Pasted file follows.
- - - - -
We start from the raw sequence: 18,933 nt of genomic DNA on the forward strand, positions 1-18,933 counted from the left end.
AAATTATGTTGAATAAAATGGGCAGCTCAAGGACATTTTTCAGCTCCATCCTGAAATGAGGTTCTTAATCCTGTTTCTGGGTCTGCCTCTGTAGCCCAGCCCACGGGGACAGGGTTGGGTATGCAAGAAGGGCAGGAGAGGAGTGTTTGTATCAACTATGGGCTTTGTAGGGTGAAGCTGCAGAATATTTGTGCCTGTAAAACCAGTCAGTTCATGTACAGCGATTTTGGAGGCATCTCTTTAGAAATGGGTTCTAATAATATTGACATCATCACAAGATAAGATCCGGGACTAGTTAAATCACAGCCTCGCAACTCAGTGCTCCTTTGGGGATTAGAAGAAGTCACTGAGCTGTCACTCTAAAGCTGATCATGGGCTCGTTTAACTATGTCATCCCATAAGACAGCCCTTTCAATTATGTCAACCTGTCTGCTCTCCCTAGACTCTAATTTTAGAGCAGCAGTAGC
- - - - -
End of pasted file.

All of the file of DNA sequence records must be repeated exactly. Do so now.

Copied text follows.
We start from the raw sequence: 18,933 nt of genomic DNA on the forward strand, positions 1-18,933 counted from the left end.
AAATTATGTTGAATAAAATGGGCAGCTCAAGGACATTTTTCAGCTCCATCCTGAAATGAGGTTCTTAATCCTGTTTCTGGGTCTGCCTCTGTAGCCCAGCCCACGGGGACAGGGTTGGGTATGCAAGAAGGGCAGGAGAGGAGTGTTTGTATCAACTATGGGCTTTGTAGGGTGAAGCTGCAGAATATTTGTGCCTGTAAAACCAGTCAGTTCATGTACAGCGATTTTGGAGGCATCTCTTTAGAAATGGGTTCTAATAATATTGACATCATCACAAGATAAGATCCGGGACTAGTTAAATCACAGCCTCGCAACTCAGTGCTCCTTTGGGGATTAGAAGAAGTCACTGAGCTGTCACTCTAAAGCTGATCATGGGCTCGTTTAACTATGTCATCCCATAAGACAGCCCTTTCAATTATGTCAACCTGTCTGCTCTCCCTAGACTCTAATTTTAGAGCAGCAGTAGC